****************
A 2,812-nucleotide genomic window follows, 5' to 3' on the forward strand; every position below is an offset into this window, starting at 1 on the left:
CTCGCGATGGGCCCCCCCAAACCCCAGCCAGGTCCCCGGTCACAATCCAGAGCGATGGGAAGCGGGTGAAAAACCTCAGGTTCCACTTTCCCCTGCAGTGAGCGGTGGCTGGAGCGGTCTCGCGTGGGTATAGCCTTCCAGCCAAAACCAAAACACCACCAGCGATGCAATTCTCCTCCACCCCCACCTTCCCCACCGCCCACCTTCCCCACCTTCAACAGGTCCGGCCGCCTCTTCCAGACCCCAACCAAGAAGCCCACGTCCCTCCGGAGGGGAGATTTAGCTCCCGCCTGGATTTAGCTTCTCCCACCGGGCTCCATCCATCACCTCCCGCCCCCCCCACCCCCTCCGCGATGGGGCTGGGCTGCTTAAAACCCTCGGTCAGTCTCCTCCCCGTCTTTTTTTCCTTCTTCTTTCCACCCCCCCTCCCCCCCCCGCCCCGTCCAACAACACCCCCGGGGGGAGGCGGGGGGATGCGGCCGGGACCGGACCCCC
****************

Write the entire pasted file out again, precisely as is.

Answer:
A 2,812-nucleotide genomic window follows, 5' to 3' on the forward strand; every position below is an offset into this window, starting at 1 on the left:
CTCGCGATGGGCCCCCCCAAACCCCAGCCAGGTCCCCGGTCACAATCCAGAGCGATGGGAAGCGGGTGAAAAACCTCAGGTTCCACTTTCCCCTGCAGTGAGCGGTGGCTGGAGCGGTCTCGCGTGGGTATAGCCTTCCAGCCAAAACCAAAACACCACCAGCGATGCAATTCTCCTCCACCCCCACCTTCCCCACCGCCCACCTTCCCCACCTTCAACAGGTCCGGCCGCCTCTTCCAGACCCCAACCAAGAAGCCCACGTCCCTCCGGAGGGGAGATTTAGCTCCCGCCTGGATTTAGCTTCTCCCACCGGGCTCCATCCATCACCTCCCGCCCCCCCCACCCCCTCCGCGATGGGGCTGGGCTGCTTAAAACCCTCGGTCAGTCTCCTCCCCGTCTTTTTTTCCTTCTTCTTTCCACCCCCCCTCCCCCCCCCGCCCCGTCCAACAACACCCCCGGGGGGAGGCGGGGGGATGCGGCCGGGACCGGACCCCC